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Democrats, Educators Critical Of Reagan's Program Tradeoff

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Washington--President Ronald Reagan's sweeping proposal to exchange education, school lunch, and other programs with the states, which he described last week on national television, has drawn mixed reaction from members of Congress and association leaders.

The executive director of the Washington-based National Association of Counties, Bernard F. Hillenbrand, called the President's plan "a stunning victory" for local control.

Albert Shanker, president of the American Federation of Teachers, claimed the plan would turn the programs into a "50-state hodgepodge."

'Shift and Shaft' Program

Representative Ted S. Weiss, Democrat of New York and a member of the Committee on Education and Labor, characterized the plan as a "shift and shaft" program. He claimed it "shifted the burden and shafted the recipients."

Other Congressional Democrats, who spoke to reporters after the Presidential address before a joint session of Congress, expressed wariness toward the radical proposal that would begin in 1984 to shift to the states responsibility for 40 federal categorical programs, food stamps, and welfare--along with some federal funds to support them.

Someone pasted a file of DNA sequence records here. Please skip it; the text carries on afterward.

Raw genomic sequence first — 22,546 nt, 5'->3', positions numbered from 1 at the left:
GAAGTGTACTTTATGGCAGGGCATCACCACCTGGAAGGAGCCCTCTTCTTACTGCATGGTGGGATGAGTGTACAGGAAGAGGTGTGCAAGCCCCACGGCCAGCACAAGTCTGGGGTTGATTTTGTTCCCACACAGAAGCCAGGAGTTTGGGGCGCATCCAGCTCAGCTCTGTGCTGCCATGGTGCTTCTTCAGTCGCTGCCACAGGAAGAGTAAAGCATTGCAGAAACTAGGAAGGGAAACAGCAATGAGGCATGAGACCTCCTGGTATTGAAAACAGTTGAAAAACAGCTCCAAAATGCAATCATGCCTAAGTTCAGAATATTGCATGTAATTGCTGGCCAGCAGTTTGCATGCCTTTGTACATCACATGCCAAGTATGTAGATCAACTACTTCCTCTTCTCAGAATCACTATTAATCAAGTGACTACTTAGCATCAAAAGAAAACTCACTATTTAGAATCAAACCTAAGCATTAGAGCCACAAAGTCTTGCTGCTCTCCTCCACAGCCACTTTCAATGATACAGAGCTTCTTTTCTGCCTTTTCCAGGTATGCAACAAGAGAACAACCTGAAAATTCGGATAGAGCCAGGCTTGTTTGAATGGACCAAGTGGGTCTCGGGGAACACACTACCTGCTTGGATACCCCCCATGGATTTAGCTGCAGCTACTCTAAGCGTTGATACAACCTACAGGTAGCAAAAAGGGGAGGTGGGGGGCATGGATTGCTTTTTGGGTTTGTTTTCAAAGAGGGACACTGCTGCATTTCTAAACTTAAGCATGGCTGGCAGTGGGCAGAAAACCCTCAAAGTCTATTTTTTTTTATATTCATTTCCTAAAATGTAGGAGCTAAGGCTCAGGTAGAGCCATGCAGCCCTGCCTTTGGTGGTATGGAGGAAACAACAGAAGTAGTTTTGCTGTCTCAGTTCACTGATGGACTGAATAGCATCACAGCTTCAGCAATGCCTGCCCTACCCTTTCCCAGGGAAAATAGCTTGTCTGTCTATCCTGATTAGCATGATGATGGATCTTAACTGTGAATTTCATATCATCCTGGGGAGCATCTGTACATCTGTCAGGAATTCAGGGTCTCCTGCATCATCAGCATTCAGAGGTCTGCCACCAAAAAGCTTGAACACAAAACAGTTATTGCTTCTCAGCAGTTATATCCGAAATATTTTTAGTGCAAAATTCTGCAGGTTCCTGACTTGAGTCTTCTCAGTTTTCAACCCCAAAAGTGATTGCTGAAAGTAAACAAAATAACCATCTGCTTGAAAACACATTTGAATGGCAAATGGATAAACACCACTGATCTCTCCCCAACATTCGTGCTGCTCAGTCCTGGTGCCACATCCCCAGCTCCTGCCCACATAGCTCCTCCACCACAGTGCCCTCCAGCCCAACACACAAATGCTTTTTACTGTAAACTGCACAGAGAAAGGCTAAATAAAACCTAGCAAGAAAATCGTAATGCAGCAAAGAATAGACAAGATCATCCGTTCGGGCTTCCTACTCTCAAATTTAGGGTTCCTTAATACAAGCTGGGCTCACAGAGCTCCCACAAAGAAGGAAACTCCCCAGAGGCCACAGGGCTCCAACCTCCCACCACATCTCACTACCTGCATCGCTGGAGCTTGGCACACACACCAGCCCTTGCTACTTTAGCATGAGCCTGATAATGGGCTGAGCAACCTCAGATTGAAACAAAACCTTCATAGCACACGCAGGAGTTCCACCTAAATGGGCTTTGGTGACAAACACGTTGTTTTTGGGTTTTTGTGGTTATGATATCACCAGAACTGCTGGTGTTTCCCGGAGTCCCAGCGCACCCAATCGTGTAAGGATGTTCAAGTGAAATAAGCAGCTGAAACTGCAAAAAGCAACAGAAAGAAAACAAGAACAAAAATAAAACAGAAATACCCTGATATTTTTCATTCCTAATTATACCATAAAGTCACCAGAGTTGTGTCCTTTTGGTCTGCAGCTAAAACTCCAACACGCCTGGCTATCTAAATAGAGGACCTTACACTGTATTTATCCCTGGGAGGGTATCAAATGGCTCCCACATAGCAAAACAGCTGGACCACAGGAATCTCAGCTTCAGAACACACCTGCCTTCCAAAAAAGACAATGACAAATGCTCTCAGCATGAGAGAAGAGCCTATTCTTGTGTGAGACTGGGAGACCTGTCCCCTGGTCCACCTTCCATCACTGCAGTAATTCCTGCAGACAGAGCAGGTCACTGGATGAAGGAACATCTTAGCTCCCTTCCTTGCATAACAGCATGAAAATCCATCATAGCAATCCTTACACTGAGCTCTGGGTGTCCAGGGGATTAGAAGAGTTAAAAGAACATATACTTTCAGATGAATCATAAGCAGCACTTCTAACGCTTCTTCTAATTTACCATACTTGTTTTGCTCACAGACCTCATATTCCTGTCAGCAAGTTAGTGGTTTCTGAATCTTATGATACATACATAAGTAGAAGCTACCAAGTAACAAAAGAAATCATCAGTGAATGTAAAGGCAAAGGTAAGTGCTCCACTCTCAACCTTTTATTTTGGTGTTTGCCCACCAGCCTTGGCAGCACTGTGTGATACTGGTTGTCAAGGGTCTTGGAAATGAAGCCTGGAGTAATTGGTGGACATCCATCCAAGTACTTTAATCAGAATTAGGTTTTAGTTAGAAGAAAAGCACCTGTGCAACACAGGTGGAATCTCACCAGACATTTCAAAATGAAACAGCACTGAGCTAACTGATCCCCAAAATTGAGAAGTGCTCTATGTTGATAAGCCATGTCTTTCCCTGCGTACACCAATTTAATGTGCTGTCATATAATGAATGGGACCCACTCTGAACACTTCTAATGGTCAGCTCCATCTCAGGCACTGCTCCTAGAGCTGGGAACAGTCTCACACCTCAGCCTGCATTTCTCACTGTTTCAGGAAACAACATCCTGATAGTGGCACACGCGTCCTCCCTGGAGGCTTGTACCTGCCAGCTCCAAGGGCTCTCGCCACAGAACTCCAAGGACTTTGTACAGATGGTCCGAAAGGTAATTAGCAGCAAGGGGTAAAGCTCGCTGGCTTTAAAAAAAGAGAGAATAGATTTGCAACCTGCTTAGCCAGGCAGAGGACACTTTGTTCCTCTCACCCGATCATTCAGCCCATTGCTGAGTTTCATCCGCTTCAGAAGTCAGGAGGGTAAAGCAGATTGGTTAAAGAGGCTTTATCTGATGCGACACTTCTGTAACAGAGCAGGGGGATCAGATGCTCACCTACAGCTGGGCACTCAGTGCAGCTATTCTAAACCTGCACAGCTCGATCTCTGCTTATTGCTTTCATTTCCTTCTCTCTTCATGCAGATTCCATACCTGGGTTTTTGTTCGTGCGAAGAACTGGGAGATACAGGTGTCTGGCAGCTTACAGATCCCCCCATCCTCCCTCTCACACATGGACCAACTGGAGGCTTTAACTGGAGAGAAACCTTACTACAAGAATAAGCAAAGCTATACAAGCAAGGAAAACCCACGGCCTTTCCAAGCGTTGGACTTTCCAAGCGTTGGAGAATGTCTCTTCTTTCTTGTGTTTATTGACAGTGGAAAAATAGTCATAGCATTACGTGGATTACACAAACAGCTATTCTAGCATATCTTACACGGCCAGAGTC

The "tradeoff" plan would shift to the states all elementary- and secondary-education programs except Title I and education of the handicapped. In addition, states would take over all federally sponsored child-nutrition programs.

"To turn these programs back to the states is to turn us back to the 1920's," said Senator Daniel Patrick Moynihan, Democrat of New York.

The speech included a reference to eliminating the Education Department, and the Administration has drawn up a legislative proposal to turn the department into a foundation. (See story on this page.)